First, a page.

Perfect 8, VAC, Walker Audio, Stealth Cables
One thing that made this exhibit a little different than most, was that it was hosted by a customer of Perfect 8, who wanted to prove that you could get good sound at a show (at least that's what they said on their web site). In one of the large downstairs rooms at the Flamingo, rather than a hotel room or suite, it was an ear and eye opening experience. Swedish made Perfect 8 "THE FORCE MKII" glass cabinet speakers with six subwoofers (three per side, $325,000) were teamed up with the $105,000 Walker Proscenium Black Diamond V turntable, top of the line VAC electronics and Stealth Cables, and Perfect 8's all glass "The Rack" equipment rack. When I auditioned this system (same time as Myles Astor) the resolution and precision of the overall sound was stunning. At one time, listening to Myles' Speakers Corner LP reissue of Lou Reed's Transformer the sound was amazing, but Lou sounded like he was three feet tall. After commenting about that, Lloyd Walker made a very minor adjustment to VTA (very easy to do on his tonearm) and then suddenly Lou had grown to a good six foot tall (give or take an inch or two). Yes, really. Fun times.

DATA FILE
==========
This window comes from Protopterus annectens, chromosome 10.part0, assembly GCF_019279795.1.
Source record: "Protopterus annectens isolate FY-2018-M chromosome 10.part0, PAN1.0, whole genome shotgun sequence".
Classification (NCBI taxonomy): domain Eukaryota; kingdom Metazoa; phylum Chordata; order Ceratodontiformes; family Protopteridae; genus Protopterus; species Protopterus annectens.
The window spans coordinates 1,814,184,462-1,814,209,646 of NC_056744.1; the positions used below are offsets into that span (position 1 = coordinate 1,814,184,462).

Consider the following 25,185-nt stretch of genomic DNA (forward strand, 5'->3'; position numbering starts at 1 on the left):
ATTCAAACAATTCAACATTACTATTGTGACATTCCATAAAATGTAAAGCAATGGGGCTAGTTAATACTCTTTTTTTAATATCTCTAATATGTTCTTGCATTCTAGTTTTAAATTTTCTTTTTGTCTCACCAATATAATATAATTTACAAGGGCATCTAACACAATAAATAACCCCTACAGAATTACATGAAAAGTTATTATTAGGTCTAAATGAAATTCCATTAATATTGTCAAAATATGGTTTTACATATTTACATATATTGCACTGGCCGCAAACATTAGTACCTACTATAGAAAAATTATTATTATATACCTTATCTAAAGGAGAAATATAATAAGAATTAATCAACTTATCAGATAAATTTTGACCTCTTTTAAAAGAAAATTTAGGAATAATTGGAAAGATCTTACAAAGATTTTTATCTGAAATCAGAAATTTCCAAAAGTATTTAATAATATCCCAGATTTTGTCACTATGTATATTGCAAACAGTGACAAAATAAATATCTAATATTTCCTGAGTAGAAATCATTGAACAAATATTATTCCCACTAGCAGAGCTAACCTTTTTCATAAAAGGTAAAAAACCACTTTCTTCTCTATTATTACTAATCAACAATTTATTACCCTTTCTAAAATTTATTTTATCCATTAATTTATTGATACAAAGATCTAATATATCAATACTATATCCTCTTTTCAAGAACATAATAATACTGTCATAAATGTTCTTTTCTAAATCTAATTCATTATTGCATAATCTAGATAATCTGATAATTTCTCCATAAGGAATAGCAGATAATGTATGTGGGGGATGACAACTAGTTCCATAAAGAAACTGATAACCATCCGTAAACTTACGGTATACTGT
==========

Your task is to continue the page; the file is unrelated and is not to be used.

Here's Lloyd Walker making adjustments to his turntable.
Zesto Audio, Tri-Planer, WyWires, Merrill-Williams, TAD
It seems praising the Zesto Audio, WyWyres, Merrill-Willams, TAD and WyWires room is becoming a regular part of show reports. This time was certainly not going to change that. Showcasing the a complete set of Zesto electronics, including the new Bia amplifier ($12,500 and praised by Bob Levi in Positive Feedback issue 70) along with their Leto Preamp ($7500), Andros Phono stage ($4300), into TAD Evolution One speakers ($29,800) and fronted by the Merill-Williams Audio REAL 101 turntable ($7200) with the Tri-Planer U2 Arm ($6200) and Dynavector V-1s cartridge ($5450), with everything hooked up with WyWires Platinum cabling, all I can say is, if I get lucky and hit the Lotto, I'll could end up with a system very much like this one.